Double dipping? More like triple-dipping – they’ve already secured investors after their tech demo Kickstarter. I was going to write about this, and still may. This is from their (current) Kickstarter page:
“We have secured the financing we need to put the game into production.”
Then why another Kickstarter?
“We want to build Pathfinder Online quicker and with more content than our current financing will allow.”
No. No way. It’s stupid enough to fund a tech demo, but if they get the funding this time, I will be writing a public letter to Kickstarter backers telling them how retarded they are. They got six times their tech demo budget, got funding from investors for the full title, and now want an extra million? Has there ever been a more blatant example of greed?
My outlook is thus: the first campaign was fair game. They got people excited about the concept of a Pathfinder MMO and they funded their tech-demo, which they leveraged to get private capital. I mean, that’s great. What better way to drum up capital for your game than to point to all the people who are willing to invest in personal monies in it when it’s still just a vague concept? It worked and they apparently got the money they needed.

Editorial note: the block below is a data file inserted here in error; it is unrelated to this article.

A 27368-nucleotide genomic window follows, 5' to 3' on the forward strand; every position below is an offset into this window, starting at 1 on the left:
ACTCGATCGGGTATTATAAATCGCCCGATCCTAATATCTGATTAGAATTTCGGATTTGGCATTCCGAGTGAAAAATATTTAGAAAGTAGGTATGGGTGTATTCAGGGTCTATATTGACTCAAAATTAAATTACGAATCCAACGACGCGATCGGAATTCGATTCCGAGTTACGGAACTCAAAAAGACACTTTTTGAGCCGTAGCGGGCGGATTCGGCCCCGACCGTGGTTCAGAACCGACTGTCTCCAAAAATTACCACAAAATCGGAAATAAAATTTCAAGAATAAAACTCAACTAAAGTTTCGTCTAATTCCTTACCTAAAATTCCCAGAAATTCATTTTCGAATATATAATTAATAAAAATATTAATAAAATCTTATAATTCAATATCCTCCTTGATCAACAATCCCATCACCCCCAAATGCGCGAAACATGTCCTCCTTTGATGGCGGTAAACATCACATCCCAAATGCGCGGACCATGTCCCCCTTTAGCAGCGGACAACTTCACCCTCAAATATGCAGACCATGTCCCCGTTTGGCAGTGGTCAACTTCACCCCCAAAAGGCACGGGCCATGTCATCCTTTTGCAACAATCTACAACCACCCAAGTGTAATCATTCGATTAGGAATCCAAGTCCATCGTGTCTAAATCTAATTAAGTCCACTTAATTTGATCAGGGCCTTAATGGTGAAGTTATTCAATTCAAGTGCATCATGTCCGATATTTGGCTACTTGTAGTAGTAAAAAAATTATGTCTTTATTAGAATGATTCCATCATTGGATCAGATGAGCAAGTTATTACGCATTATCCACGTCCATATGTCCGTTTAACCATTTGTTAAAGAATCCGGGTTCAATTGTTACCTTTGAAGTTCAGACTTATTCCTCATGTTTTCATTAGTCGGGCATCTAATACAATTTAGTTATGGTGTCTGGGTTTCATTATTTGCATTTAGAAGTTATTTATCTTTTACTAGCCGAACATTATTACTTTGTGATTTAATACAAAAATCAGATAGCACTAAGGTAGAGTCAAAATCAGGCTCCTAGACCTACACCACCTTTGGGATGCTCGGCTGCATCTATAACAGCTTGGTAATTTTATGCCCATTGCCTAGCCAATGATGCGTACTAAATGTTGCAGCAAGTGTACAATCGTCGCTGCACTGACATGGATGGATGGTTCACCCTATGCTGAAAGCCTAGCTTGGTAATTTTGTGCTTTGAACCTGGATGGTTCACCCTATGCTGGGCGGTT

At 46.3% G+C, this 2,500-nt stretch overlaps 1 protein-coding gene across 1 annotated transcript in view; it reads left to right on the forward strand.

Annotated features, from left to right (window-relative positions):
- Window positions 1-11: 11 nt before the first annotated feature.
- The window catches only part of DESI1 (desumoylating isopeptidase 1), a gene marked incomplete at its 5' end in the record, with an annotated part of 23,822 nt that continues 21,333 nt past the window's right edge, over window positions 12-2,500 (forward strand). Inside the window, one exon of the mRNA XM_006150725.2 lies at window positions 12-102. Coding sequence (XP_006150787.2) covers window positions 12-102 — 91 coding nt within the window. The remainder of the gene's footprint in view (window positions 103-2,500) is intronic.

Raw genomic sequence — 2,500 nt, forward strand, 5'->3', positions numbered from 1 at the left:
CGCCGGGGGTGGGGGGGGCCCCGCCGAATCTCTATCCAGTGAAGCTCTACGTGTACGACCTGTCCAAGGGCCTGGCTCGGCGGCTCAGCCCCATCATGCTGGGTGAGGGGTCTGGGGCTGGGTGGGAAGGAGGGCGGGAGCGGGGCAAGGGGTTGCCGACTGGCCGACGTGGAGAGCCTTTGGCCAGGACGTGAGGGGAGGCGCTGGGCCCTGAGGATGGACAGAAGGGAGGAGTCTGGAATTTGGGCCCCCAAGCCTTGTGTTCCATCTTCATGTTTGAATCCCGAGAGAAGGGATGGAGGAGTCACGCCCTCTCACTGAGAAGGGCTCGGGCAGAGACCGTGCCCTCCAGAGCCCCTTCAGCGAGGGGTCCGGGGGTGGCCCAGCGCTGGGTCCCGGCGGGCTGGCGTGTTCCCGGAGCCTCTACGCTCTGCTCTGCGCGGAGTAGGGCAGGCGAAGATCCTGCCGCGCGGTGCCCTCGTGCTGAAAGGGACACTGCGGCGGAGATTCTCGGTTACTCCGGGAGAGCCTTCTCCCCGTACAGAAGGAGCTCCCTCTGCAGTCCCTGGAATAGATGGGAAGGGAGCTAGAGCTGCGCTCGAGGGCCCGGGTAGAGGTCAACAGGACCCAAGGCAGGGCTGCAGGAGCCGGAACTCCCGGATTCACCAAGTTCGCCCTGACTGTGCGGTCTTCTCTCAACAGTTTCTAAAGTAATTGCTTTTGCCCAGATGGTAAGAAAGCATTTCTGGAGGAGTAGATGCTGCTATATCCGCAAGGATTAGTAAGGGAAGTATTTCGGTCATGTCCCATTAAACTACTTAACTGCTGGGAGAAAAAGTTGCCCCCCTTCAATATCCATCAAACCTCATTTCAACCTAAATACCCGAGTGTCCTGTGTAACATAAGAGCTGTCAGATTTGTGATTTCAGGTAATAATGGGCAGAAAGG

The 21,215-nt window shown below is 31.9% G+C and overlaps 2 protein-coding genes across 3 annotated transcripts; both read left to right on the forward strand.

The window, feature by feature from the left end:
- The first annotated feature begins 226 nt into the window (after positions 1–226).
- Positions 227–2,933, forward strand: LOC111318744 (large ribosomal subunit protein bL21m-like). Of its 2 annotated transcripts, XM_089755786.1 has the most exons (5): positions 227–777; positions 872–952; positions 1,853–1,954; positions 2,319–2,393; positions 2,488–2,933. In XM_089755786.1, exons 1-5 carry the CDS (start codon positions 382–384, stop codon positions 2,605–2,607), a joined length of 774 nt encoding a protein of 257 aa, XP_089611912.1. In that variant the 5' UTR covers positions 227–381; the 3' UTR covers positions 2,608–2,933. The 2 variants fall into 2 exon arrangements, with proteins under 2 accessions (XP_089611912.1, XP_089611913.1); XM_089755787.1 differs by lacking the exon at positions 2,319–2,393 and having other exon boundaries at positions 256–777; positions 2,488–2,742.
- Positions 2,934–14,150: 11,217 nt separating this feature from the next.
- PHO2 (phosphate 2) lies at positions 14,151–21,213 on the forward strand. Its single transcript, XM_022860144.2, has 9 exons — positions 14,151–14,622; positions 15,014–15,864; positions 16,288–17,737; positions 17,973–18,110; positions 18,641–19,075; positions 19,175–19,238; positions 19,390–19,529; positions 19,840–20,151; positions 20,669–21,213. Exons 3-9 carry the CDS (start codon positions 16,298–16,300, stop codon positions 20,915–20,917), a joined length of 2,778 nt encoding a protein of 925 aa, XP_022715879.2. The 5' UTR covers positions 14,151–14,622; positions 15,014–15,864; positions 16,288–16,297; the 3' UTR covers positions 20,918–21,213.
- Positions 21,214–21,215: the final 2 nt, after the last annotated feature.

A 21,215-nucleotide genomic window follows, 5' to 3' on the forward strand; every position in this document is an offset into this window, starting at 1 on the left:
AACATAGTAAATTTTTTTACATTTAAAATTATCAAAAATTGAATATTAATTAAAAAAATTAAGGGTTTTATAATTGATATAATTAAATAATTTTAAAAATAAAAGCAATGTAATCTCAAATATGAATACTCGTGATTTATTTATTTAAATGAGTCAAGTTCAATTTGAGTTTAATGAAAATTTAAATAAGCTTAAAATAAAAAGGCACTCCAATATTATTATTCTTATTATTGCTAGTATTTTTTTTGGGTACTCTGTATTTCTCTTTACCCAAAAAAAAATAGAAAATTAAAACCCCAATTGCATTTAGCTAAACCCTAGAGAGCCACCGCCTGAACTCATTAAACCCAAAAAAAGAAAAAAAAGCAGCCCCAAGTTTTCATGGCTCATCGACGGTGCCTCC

What sticks in my craw is 1) going back for more so quickly, when they’ve practically said they don’t reeeeally need to, and 2) the vagueness of what they’re promising. Bigger? Faster? An MMO can’t buy a lot of either with a million bucks. And they have people on their team who KNOW that already. So the whole thing seems a little disingenuous.
If only you wrote about these sorts of things – on a weekly basis, for instance. 🙂
Excellent post Chris. Apparently I am the only one that took umbrage with their bit about not wiping the beta. I’m not going to play a game that give a year+ head start to the people at the front of the line. That is just plain silly.
As to the rest though, I think you, Brian, and Davidgaames covered it.
Edited for fever induced omission.
What am I, chopped liver?
Lol. No, certainly not.